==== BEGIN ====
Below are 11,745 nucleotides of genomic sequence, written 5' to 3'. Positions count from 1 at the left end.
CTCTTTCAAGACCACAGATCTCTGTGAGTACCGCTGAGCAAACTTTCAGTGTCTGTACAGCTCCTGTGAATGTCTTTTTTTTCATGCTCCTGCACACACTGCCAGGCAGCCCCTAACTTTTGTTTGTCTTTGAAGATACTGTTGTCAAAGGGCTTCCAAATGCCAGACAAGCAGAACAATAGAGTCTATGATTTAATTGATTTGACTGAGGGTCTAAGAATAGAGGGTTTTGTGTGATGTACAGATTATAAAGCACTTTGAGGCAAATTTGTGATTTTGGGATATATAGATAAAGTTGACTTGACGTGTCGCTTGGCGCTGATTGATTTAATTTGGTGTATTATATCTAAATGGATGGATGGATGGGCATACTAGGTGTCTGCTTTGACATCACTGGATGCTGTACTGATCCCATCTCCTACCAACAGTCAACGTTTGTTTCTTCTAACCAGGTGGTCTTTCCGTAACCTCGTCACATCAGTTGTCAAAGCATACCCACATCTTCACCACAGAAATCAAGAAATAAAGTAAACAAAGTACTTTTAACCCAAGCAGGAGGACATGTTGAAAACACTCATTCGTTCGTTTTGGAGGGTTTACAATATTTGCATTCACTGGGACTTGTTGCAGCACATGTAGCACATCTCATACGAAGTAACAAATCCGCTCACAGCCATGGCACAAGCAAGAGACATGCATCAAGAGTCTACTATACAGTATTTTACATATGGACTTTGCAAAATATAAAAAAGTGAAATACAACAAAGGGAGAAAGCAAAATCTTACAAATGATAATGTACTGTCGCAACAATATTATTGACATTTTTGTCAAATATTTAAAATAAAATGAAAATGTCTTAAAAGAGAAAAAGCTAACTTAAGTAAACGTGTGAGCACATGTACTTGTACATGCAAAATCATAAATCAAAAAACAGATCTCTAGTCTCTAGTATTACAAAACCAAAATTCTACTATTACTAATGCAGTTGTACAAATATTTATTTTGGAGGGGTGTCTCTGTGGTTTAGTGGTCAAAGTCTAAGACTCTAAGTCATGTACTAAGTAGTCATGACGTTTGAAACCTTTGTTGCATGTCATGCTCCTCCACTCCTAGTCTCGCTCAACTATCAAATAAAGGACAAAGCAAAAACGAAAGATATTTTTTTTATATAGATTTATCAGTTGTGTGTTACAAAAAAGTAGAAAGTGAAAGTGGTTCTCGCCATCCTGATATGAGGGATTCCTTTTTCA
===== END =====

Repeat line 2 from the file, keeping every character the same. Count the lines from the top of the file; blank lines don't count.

CTCTTTCAAGACCACAGATCTCTGTGAGTACCGCTGAGCAAACTTTCAGTGTCTGTACAGCTCCTGTGAATGTCTTTTTTTTCATGCTCCTGCACACACTGCCAGGCAGCCCCTAACTTTTGTTTGTCTTTGAAGATACTGTTGTCAAAGGGCTTCCAAATGCCAGACAAGCAGAACAATAGAGTCTATGATTTAATTGATTTGACTGAGGGTCTAAGAATAGAGGGTTTTGTGTGATGTACAGATTATAAAGCACTTTGAGGCAAATTTGTGATTTTGGGATATATAGATAAAGTTGACTTGACGTGTCGCTTGGCGCTGATTGATTTAATTTGGTGTATTATATCTAAATGGATGGATGGATGGGCATACTAGGTGTCTGCTTTGACATCACTGGATGCTGTACTGATCCCATCTCCTACCAACAGTCAACGTTTGTTTCTTCTAACCAGGTGGTCTTTCCGTAACCTCGTCACATCAGTTGTCAAAGCATACCCACATCTTCACCACAGAAATCAAGAAATAAAGTAAACAAAGTACTTTTAACCCAAGCAGGAGGACATGTTGAAAACACTCATTCGTTCGTTTTGGAGGGTTTACAATATTTGCATTCACTGGGACTTGTTGCAGCACATGTAGCACATCTCATACGAAGTAACAAATCCGCTCACAGCCATGGCACAAGCAAGAGACATGCATCAAGAGTCTACTATACAGTATTTTACATATGGACTTTGCAAAATATAAAAAAGTGAAATACAACAAAGGGAGAAAGCAAAATCTTACAAATGATAATGTACTGTCGCAACAATATTATTGACATTTTTGTCAAATATTTAAAATAAAATGAAAATGTCTTAAAAGAGAAAAAGCTAACTTAAGTAAACGTGTGAGCACATGTACTTGTACATGCAAAATCATAAATCAAAAAACAGATCTCTAGTCTCTAGTATTACAAAACCAAAATTCTACTATTACTAATGCAGTTGTACAAATATTTATTTTGGAGGGGTGTCTCTGTGGTTTAGTGGTCAAAGTCTAAGACTCTAAGTCATGTACTAAGTAGTCATGACGTTTGAAACCTTTGTTGCATGTCATGCTCCTCCACTCCTAGTCTCGCTCAACTATCAAATAAAGGACAAAGCAAAAACGAAAGATATTTTTTTTATATAGATTTATCAGTTGTGTGTTACAAAAAAGTAGAAAGTGAAAGTGGTTCTCGCCATCCTGATATGAGGGATTCCTTTTTCA